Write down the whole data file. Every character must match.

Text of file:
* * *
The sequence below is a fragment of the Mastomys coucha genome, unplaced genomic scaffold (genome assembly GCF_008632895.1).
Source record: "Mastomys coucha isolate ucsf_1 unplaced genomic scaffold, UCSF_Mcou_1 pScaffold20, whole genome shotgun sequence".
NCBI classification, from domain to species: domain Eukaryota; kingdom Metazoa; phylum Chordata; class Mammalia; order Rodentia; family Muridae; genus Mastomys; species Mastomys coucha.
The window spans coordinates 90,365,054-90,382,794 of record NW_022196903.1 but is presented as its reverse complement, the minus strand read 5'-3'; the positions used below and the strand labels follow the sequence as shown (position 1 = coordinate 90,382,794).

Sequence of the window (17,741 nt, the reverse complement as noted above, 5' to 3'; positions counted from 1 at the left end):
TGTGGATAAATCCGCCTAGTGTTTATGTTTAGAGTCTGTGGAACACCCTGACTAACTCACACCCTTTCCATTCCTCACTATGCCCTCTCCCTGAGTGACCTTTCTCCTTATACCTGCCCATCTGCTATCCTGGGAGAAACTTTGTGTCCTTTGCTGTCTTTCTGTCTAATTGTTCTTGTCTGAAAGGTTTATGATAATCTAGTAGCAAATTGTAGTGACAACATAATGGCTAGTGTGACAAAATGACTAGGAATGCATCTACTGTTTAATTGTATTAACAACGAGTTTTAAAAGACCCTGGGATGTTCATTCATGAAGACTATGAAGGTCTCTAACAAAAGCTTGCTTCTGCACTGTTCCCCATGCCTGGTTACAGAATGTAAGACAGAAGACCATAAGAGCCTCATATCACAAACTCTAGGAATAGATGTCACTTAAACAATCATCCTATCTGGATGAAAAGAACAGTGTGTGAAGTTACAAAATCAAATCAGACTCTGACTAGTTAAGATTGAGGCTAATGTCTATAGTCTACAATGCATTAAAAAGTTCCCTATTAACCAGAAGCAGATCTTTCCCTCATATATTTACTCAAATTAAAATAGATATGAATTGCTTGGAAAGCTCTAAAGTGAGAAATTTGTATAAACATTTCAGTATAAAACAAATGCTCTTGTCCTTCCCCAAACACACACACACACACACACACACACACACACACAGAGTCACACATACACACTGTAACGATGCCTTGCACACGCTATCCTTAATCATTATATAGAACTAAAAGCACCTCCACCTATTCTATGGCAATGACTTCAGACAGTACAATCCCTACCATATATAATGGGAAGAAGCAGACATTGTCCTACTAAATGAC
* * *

The sequence below is a fragment of the Mastomys coucha genome, unplaced genomic scaffold (genome assembly GCF_008632895.1).
Source record: "Mastomys coucha isolate ucsf_1 unplaced genomic scaffold, UCSF_Mcou_1 pScaffold20, whole genome shotgun sequence".
NCBI classification, from domain to species: domain Eukaryota; kingdom Metazoa; phylum Chordata; class Mammalia; order Rodentia; family Muridae; genus Mastomys; species Mastomys coucha.
The window spans coordinates 90,365,054-90,382,794 of record NW_022196903.1 but is presented as its reverse complement, the minus strand read 5'-3'; the positions used below and the strand labels follow the sequence as shown (position 1 = coordinate 90,382,794).

Sequence of the window (17,741 nt, the reverse complement as noted above, 5' to 3'; positions counted from 1 at the left end):
TGTGGATAAATCCGCCTAGTGTTTATGTTTAGAGTCTGTGGAACACCCTGACTAACTCACACCCTTTCCATTCCTCACTATGCCCTCTCCCTGAGTGACCTTTCTCCTTATACCTGCCCATCTGCTATCCTGGGAGAAACTTTGTGTCCTTTGCTGTCTTTCTGTCTAATTGTTCTTGTCTGAAAGGTTTATGATAATCTAGTAGCAAATTGTAGTGACAACATAATGGCTAGTGTGACAAAATGACTAGGAATGCATCTACTGTTTAATTGTATTAACAACGAGTTTTAAAAGACCCTGGGATGTTCATTCATGAAGACTATGAAGGTCTCTAACAAAAGCTTGCTTCTGCACTGTTCCCCATGCCTGGTTACAGAATGTAAGACAGAAGACCATAAGAGCCTCATATCACAAACTCTAGGAATAGATGTCACTTAAACAATCATCCTATCTGGATGAAAAGAACAGTGTGTGAAGTTACAAAATCAAATCAGACTCTGACTAGTTAAGATTGAGGCTAATGTCTATAGTCTACAATGCATTAAAAAGTTCCCTATTAACCAGAAGCAGATCTTTCCCTCATATATTTACTCAAATTAAAATAGATATGAATTGCTTGGAAAGCTCTAAAGTGAGAAATTTGTATAAACATTTCAGTATAAAACAAATGCTCTTGTCCTTCCCCAAACACACACACACACACACACACACACACACACACAGAGTCACACATACACACTGTAACGATGCCTTGCACACGCTATCCTTAATCATTATATAGAACTAAAAGCACCTCCACCTATTCTATGGCAATGACTTCAGACAGTACAATCCCTACCATATATAATGGGAAGAAGCAGACATTGTCCTACTAAATGAC